About eight years ago Port St. Lucie had a bit more than $1 billion in debt. That number was central to a lot of political and policy discussion. It’s easy to remember, and stirs emotions.
It’s just not true anymore.
“Since then we’ve knocked it down 25 percent,” Mayor Greg Oravec told St. Lucie Voice in a phone interview.
But that $1 billion number seems to stubbornly stick around. For example, another media outlet recently reported about the city’s debt in a way that the mayor said left the impression the city still has about $1 billion in debt.
“They elected to add in the maximum conceivable interest to the remaining principal,” Oravec said.
He compared that to looking at a mortgage. He said homeowners think of the principal as what they owe and the interest as what else they’ll pay if they make only minimum payments toward the principal.
“There are a number of strategies to pay off your debt faster,” the mayor said.
Jeff Snyder, the city’s director of the office of management and budget, gave the City Council an update about the debt at the recent summer retreat. He told the council that the principal on the city’s combined debts will be down to $785 million by the end of the year.
That’s important to understand – combined debts. It’s easy to think of the city’s previous and failed attempts at economic development as where the debt came from. It’s not, by a long shot.
“Once you start to peel back the onion, another important factor is not all debt is the same,” Oravec said. “We all tend to fixate on the economic-development debt – Digital Domain and (the Vaccine & Gene Institute of Florida).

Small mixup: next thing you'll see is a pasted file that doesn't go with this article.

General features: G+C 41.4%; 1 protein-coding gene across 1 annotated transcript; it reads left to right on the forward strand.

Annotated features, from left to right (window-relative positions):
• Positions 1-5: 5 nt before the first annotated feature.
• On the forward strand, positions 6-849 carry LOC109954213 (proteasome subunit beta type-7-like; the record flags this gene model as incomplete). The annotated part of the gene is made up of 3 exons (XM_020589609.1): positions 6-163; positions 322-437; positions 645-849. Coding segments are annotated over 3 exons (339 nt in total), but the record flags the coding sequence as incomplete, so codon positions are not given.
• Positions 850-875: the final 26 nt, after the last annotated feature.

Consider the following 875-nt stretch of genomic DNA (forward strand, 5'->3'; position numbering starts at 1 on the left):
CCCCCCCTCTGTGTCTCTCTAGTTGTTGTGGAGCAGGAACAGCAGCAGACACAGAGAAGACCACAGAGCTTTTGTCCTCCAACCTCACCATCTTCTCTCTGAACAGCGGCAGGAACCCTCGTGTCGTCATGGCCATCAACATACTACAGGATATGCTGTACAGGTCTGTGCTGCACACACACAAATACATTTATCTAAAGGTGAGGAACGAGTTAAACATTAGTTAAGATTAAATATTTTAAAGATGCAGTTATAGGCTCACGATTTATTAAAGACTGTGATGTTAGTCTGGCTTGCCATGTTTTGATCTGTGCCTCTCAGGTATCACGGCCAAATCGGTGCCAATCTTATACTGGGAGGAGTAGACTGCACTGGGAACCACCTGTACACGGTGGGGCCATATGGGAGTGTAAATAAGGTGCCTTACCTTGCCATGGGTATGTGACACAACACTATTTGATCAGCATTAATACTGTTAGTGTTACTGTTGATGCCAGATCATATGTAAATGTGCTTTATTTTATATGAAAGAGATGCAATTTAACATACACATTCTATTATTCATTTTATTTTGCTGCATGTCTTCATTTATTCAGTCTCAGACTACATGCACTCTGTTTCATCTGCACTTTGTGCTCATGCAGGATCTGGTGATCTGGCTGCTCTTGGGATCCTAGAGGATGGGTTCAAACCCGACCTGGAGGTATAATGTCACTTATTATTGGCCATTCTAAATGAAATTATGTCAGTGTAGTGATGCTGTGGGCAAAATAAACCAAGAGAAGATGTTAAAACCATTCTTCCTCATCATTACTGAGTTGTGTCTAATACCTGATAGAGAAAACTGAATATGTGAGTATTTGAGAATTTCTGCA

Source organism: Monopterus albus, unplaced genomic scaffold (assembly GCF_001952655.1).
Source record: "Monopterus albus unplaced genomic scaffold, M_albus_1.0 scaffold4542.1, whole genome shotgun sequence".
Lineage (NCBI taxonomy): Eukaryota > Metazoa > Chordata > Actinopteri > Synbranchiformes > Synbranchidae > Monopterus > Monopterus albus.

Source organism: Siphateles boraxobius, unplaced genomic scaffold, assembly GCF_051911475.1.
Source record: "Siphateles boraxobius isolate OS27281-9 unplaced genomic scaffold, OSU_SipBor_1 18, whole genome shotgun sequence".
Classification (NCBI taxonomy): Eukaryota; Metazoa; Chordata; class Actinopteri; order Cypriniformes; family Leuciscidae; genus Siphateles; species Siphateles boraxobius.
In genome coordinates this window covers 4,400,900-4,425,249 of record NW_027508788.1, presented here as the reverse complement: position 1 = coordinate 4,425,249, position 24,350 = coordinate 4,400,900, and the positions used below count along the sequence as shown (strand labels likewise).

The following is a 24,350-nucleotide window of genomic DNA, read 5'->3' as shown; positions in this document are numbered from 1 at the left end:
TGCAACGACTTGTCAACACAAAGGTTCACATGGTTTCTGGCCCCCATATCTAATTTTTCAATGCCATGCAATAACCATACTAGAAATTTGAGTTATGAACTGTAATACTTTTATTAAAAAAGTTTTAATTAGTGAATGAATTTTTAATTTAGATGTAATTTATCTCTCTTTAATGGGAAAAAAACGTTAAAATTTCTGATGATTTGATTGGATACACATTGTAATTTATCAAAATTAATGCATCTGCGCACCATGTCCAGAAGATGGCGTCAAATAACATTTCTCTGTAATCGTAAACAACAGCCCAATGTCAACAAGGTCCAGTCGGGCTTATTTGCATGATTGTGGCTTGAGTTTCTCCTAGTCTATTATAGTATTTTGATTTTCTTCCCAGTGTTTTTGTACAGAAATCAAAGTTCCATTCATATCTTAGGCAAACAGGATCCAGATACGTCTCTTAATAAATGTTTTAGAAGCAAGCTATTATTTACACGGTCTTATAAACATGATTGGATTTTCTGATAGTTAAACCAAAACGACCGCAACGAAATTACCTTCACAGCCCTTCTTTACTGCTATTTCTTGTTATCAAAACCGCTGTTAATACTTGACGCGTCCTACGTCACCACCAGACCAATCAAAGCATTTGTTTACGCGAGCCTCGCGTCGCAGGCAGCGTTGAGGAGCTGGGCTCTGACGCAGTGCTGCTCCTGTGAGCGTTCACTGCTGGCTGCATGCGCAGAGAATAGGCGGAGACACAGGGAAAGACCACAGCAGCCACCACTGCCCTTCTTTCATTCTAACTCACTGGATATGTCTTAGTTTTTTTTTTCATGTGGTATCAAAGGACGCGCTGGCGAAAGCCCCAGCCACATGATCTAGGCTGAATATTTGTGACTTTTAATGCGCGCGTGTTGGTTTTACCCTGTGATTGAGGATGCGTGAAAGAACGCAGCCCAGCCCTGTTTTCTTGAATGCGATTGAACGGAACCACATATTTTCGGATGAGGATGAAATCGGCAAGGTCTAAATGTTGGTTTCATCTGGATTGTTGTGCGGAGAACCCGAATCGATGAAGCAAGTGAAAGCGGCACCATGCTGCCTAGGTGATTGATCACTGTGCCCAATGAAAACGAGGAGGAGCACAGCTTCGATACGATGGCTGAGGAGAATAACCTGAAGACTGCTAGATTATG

“It’s only a fraction of the whole. All of economic development debt, the whole kit and caboodle, it’s $120 million.” Or about 15 percent of the city’s outstanding debt.
The city guaranteed about $64 million in bonds for the nonprofit Vaccine & Gene Therapy Institute to construct and furnish a building at 9801 SW Discovery Way in 2010. VGTI declared bankruptcy in 2015, leaving the city, as the largest creditor, with an expensive, highly-specialized building to sell. RER Ventures has offered $14.5 million for the property. The city’s outstanding VGTI debt is about $53.3 million.
In the case of Digital Domain, the city was also a creditor to a business that flopped instead of creating promised high-paying jobs. The city, which again was a large creditor, got and sold Tradition Studios. Christ Fellowship Church gave the city $13 million for that property in 2015. The city’s outstanding debt for Digital Domain is about $19.8 million.
The other economic-development debt-makers were Torrey Pines Institute for Molecular Studies and the City Center.
Torrey Pines, at 11350 SW Village Parkway, is still standing. In 2007 the city approved a plan to borrow $70 million to be repaid with a portion of impact fees to construct a 100,000-square-foot facility to attract the California bio-tech to town. Impact fees dried up during the housing crash, resulting recession and slow recovery, which left city taxpayers covering bond payments. However, by last fall impact fees were again healthy enough to cover those costs. The remaining debt related to Torrey Pines is about $26 million.
The city’s debt for City Center is about $20.7 million. In the case of City Center, the city didn’t prop up a perspective employer. It paid for infrastructure to encourage development that hasn’t yet happened. That development stagnation is due in part to legal actions by the Securities and Exchange Commission against New Zealand developer Lily Zhong, former owner of much of the City Center properties. Late last year the SEC had reached a settlement with Zhong and it gave the greenlight to the court-appointed receiver to sell the land.
Once City Center is sold, the city’s economic-development debt will go down.
“The developer, the new owner, will take on that debt,” Oravec said.
Additionally, he said, “VGTI, we’re going to sell that building and put that to the debt.”
In other words, “that $120 million we’re reporting won’t even be $120 million,” the mayor said. “It’ll be less.”
The other 85 percent of the debt is mostly related to infrastructure, the largest part of that being utilities. That debt is about $384 million.